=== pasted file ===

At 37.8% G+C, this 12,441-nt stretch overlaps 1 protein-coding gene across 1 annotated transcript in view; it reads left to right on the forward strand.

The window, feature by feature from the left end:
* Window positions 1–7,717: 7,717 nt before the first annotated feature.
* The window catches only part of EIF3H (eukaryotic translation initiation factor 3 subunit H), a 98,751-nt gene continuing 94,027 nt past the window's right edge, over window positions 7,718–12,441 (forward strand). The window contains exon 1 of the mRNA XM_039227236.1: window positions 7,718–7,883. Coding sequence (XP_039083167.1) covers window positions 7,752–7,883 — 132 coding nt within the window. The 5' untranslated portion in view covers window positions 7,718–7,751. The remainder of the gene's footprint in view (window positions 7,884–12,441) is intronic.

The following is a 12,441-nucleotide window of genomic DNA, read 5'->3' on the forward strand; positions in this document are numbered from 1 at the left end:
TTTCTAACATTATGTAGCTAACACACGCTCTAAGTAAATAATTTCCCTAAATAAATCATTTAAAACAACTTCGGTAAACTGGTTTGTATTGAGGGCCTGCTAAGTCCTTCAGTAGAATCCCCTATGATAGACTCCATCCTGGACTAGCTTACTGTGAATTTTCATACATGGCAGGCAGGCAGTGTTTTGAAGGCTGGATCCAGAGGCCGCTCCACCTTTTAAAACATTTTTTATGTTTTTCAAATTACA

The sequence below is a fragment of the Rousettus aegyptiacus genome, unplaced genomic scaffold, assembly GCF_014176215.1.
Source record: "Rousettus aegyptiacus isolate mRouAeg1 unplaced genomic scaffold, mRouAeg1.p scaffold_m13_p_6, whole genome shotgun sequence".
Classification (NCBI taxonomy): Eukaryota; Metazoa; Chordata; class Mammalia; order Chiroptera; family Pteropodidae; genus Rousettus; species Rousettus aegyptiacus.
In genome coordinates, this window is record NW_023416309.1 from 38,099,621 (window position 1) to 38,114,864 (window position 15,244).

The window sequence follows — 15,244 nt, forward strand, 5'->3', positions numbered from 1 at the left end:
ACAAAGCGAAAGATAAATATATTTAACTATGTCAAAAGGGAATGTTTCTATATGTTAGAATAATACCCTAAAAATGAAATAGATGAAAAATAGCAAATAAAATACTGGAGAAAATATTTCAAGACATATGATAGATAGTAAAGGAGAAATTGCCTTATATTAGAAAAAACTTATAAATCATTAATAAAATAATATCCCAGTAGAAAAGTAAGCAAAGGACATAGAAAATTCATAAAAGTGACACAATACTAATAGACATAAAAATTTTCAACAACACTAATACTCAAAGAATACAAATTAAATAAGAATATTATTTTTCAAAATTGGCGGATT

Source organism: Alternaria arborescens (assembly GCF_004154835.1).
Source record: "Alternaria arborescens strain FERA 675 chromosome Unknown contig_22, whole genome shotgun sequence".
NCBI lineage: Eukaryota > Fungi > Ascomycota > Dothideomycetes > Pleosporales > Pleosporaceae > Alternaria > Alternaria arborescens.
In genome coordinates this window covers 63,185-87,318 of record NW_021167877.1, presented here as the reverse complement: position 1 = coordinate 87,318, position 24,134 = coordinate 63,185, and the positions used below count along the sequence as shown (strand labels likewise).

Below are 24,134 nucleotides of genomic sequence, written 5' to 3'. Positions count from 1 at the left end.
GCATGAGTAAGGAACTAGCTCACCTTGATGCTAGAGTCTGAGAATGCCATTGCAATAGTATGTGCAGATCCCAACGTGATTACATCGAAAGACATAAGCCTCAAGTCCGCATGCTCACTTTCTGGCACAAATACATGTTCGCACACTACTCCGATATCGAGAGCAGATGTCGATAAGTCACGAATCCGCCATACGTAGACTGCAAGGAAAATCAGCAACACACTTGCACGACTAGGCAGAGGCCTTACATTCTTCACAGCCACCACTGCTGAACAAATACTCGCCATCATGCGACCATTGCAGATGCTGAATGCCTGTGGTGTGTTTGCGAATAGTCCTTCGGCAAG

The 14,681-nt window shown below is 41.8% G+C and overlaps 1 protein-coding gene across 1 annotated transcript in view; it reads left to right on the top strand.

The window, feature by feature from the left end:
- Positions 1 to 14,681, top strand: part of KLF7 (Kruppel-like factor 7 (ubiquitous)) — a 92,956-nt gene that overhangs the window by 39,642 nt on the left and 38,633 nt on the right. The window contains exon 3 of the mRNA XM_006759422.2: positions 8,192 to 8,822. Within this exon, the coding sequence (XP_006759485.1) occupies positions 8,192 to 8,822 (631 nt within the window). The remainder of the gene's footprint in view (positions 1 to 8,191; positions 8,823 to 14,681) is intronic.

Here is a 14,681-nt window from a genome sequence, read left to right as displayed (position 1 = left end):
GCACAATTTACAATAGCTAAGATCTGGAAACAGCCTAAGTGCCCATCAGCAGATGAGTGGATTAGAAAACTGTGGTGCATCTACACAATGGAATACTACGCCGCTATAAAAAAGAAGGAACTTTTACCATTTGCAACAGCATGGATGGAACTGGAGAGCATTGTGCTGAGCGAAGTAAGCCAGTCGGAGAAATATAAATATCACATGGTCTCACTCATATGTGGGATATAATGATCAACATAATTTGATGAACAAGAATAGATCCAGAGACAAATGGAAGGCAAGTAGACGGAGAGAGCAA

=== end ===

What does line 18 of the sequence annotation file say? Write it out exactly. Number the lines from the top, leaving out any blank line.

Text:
GCATGAGTAAGGAACTAGCTCACCTTGATGCTAGAGTCTGAGAATGCCATTGCAATAGTATGTGCAGATCCCAACGTGATTACATCGAAAGACATAAGCCTCAAGTCCGCATGCTCACTTTCTGGCACAAATACATGTTCGCACACTACTCCGATATCGAGAGCAGATGTCGATAAGTCACGAATCCGCCATACGTAGACTGCAAGGAAAATCAGCAACACACTTGCACGACTAGGCAGAGGCCTTACATTCTTCACAGCCACCACTGCTGAACAAATACTCGCCATCATGCGACCATTGCAGATGCTGAATGCCTGTGGTGTGTTTGCGAATAGTCCTTCGGCAAG